First, I must mention the turquoise. In the ‘Radiant’ chapter of the new TASAKI Atelier Radiant Sky collection, there is a necklace, single earring and ring that pop with perfect cabochons of sky-blue turquoise. These gems were found within the TASAKI collection by creative director Prabal Gurung, who opted to build around them for this season’s Atelier collection.


He says: “Colour is always a celebration of life. It’s a big part of what I do, even in fashion, and how I live and what I wear. Colour brings joy, and this brings hope and optimism, which we need now more than ever. When I joined Tasaki, one of my goals was to respect the heritage of pearls but also look into the archives. There, I found lots of colours from the past that I wanted to bring back.”


The Radiant jewels combine turquoise with grey and pale blue tinged Akoya and South Sea pearls, diamonds, aquamarines, blue zircons and Paraiba tourmalines. These tonal shades of blue are said to evoke the appearance of changing clouds as they meander across the sky. The brand explains: “The shimmering sunlight piercing between the clouds is channelled through the use of diamonds, blue zircon, and aquamarine. TASAKI’s passion for craftsmanship and creativity is embodied through differing shades of blue and the soft curves and lustre of pearls, appearing like clouds that float in the sky.”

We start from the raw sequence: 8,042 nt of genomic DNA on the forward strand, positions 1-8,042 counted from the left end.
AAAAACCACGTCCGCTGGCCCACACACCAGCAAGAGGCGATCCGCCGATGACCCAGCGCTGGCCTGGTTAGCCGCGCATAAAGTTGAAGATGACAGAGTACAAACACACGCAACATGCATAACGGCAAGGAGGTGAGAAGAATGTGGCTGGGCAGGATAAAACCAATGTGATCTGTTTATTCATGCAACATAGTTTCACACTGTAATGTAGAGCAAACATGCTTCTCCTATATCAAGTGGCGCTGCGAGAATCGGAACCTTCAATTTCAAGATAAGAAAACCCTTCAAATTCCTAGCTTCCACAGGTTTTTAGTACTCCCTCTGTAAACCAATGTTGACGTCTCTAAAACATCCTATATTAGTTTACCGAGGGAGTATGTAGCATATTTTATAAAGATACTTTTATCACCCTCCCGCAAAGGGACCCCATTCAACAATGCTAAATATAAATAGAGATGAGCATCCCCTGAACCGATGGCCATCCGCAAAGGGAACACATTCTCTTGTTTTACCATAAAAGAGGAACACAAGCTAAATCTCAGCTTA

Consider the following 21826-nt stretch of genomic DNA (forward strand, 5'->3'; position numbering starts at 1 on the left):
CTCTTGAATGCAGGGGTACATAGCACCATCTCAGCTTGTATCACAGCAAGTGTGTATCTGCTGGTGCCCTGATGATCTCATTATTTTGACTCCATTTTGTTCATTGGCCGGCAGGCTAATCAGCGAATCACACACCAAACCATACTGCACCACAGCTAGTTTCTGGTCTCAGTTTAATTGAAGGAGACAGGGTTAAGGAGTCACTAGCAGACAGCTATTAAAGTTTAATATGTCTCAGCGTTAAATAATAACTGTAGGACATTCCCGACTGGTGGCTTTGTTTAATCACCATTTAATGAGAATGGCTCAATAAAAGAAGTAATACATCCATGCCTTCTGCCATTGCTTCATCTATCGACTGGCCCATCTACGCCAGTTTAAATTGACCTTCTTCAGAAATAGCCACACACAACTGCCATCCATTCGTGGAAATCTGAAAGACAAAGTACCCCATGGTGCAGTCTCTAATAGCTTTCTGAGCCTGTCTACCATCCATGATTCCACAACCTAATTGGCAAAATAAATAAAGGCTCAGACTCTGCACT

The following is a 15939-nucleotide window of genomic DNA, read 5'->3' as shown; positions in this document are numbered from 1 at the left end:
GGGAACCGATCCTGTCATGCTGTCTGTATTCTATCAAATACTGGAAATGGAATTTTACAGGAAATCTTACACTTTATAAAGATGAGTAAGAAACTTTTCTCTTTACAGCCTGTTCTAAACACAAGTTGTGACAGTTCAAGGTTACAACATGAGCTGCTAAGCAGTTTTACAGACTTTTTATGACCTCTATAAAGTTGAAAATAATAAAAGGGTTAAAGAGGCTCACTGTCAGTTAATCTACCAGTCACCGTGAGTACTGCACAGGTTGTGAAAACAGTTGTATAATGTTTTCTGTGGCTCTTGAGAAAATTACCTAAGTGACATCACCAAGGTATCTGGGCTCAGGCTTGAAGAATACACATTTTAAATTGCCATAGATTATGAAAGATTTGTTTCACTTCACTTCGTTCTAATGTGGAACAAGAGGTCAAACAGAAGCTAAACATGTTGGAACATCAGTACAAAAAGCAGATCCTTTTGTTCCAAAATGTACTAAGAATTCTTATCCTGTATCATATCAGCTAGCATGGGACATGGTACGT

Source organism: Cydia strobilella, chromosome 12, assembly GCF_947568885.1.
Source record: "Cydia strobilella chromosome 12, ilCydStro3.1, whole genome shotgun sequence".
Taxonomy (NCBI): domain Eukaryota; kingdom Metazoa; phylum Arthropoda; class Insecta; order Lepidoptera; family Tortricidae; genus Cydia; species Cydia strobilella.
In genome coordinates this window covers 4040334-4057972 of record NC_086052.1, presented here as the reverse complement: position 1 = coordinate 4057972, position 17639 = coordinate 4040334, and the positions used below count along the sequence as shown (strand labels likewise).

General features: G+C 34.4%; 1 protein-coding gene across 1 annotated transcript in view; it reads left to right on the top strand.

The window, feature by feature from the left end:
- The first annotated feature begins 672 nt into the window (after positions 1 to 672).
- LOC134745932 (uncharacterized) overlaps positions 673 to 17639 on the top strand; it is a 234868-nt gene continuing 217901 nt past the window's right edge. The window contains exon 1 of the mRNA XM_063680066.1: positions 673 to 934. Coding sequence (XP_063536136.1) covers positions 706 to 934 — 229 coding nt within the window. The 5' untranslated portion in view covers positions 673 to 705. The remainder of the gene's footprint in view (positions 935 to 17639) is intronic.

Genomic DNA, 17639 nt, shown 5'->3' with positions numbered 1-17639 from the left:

A model wears the Radiant necklace, earring and ring in campaign imagery for the new Tasaki Atelier Radiant Sky collection shot by Paolo Roversi

Across the Radiant Sky collection, there’s an intentional lack of symmetry. Even the largest turquoise in the Radiant necklace is placed just off-centre as if to trick the eye for a quick moment in time. Gurung explains: “Life is not perfect; the designs I create are a metaphor for how life is, it’s always going in a different direction and there are surprises!” As a result of this asymmetry, Gurung believes that his jewels become conversation-starters and help to express the personality of the wearer.




Katerina Perez with Tasaki creative director Prabal Gurung at Paris Couture Week in July 2022



Fortunately, this attitude is shared by TASAKI’s CEO, Tajima San, who I was also able to speak to at Paris Couture Week in July 2022. He told me: “It is a pity for pearls only to be used for formal occasions. It could be a piece of jewellery to wear daily to mix and match with ready-to-wear. My wish is that pearls are the last touch to finish your outfit and, for that, pearls should be something different.”


Within the Radiant Sky collection, the most “different” offering is no doubt the Ore chapter, which stars a necklace and a pair of asymmetric earrings. The former is set with twisting lines of colourless diamonds, Akoya and South Sea pearls, descending asymmetrically into a vibrant mix of gems including fire opal, tanzanite, tourmaline, sphene, pink tourmaline, Paraiba tourmaline, sapphires, demantoid garnets, spessartite garnets and yellow diamonds. Conceptually, it is focused on using the full rainbow breadth of earthly minerals combined with pearls “arranged rhythmically, allowing them to be worn for any occasion,” according to Tasaki.